Curing the Epidemic of Ungratefulness

I have been feeling rather disturbed by a recent trend I've noticed among the children I work with. It started with a few of my tuition students demanding food and drink from me during our lesson - "I want a glass of water!" and "I'm hungry. Do you have anything to eat?" with no "please" to preface their demands, or even a  "thank you" after I had to rummage through my kitchen to find something to fill their stomachs with. Never mind the fact that I am their tuition teacher, and not running a restaurant out of my home.

Then it carried on with one of my counselling clients in school telling me that his parents did not love him, though they had rewarded him for doing well by letting him choose two gifts of his choice - because they had not bought him a Sony PlayStation 2.  The final straw was at the students' graduation ceremony this week, when a boy who had won the best award tore open his gift envelope while still on stage, and then ran off proclaiming that the $10 Popular gift voucher was too small in amount. 

It seems that the next generation in Singapore is being brought up with everything they want - and more. What I have observed among the children I work with is no surprise, and yet I am deeply troubled by the fact that we are raising a generation who never seems to be thankful for what they do have, and spends all their time hankering for what they have not yet acquired.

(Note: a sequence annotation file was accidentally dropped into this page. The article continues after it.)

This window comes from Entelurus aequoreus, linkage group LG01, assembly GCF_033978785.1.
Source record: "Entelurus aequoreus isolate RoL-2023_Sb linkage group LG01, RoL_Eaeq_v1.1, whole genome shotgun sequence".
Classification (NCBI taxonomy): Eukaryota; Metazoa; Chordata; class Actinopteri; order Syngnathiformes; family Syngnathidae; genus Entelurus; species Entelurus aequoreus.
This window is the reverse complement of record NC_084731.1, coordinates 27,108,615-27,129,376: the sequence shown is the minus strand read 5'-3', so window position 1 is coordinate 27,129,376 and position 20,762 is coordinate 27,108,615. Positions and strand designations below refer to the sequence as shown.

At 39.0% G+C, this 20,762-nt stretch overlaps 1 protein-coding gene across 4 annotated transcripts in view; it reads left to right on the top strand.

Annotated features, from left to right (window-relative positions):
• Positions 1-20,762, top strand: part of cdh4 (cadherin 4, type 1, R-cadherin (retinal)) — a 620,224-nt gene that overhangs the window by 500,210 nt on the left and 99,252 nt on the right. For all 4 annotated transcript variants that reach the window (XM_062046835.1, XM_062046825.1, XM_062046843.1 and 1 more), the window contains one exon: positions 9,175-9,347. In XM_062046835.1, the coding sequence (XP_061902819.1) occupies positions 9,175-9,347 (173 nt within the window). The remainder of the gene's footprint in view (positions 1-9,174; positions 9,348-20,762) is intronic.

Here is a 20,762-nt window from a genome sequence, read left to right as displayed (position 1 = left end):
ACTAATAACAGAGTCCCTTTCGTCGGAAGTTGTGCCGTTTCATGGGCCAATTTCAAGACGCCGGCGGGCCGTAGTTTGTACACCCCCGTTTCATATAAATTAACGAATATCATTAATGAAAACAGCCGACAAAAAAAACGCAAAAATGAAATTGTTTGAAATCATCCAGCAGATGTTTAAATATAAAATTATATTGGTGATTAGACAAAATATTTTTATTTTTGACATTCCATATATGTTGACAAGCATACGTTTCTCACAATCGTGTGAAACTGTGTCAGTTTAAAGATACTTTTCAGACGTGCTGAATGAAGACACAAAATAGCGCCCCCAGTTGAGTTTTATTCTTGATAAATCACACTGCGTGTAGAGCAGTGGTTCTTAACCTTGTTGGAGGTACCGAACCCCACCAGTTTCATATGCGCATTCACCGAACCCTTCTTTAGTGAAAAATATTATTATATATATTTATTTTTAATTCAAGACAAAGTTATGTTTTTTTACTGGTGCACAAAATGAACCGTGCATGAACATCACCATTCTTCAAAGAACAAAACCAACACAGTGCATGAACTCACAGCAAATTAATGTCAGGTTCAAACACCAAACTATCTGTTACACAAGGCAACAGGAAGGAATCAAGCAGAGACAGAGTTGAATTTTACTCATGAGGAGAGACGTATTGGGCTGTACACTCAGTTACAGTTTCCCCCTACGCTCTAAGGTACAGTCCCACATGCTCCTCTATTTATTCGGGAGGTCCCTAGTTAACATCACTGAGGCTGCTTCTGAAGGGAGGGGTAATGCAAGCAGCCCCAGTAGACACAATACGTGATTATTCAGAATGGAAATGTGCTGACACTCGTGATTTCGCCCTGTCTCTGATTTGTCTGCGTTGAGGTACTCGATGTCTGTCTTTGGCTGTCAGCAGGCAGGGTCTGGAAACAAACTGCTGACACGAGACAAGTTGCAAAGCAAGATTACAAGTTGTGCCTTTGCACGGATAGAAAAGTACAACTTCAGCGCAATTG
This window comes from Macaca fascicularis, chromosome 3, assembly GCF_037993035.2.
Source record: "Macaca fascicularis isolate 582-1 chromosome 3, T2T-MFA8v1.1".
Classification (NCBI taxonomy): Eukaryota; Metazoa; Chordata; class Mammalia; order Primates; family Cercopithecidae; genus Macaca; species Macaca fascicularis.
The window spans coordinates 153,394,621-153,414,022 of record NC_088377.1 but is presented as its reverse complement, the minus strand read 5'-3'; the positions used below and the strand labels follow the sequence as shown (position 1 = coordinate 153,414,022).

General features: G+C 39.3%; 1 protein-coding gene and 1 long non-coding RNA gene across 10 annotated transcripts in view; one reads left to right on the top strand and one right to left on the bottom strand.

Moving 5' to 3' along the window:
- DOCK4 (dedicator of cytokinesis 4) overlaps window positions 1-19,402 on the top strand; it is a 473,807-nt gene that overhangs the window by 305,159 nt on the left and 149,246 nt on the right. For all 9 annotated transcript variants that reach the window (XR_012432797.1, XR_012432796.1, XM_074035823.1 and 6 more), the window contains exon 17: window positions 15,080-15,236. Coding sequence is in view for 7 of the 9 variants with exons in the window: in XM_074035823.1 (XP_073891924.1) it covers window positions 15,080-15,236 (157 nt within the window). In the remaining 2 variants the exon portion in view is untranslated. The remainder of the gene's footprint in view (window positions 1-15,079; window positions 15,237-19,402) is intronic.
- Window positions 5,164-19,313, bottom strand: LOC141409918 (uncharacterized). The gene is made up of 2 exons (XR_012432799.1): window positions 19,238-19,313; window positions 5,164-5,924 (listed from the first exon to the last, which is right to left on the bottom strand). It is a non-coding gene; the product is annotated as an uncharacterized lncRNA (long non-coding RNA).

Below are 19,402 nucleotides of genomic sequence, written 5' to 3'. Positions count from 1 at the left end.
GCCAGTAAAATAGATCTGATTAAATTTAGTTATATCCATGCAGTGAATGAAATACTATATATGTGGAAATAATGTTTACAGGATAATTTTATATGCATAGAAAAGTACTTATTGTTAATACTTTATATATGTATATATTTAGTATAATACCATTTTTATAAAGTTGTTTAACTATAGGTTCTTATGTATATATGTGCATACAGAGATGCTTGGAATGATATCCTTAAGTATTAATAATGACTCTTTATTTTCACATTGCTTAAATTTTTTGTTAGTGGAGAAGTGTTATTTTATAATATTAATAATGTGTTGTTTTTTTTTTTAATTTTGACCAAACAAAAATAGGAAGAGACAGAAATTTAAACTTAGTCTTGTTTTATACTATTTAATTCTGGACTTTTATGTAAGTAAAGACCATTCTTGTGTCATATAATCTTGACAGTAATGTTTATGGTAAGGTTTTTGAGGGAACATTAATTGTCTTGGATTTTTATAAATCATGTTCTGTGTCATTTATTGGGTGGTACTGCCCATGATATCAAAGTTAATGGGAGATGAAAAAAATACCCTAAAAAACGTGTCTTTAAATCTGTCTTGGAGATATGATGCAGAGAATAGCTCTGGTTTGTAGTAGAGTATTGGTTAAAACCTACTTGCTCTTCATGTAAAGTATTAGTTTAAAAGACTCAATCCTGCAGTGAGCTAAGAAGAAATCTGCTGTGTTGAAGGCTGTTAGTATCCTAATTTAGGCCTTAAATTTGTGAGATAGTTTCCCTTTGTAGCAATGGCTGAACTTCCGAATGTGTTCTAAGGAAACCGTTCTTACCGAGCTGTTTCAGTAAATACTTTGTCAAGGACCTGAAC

This trend is particularly troubling for my husband and I as we try to raise our son, who, like it or not, is part of this very crowd of opinionated young people who may well grow up to be just as ungrateful too. We are concerned because he is surrounded by so much plenty - the best and most nutritious organic food, a multitude of toys in both grandparents' homes and our own, and the list goes on. We are fearful that he will develop an attitude of not just ungratefulness, but also demandingness, and not be able to cherish the small blessings that come across his way. 

So how can we as parents actively and intentionally help him to counter this disturbing trend, and replace it instead with an attitude of gratefulness, that he may develop an attitude of gratitude and contentment as he grows older? There are a few things I have though of:

Firstly, it is important that we as a family celebrate and cherish the little joys in life. Z (our son) has recently developed a passion for leaf-collecting. It started when he turned one. Whenever we go for a walk, he carefully selects the best and nicest leaf possible, and then turns and looks up at me with a sweet smile, waiting for me to praise him for his excellent choice of leaf. I hope that he will always be content with the little delights that nature brings our way - how he stares intently at the leaves rustling in the wind, or puts out his hands to ask me to scoop him up so that he can reach for branches high in the sky.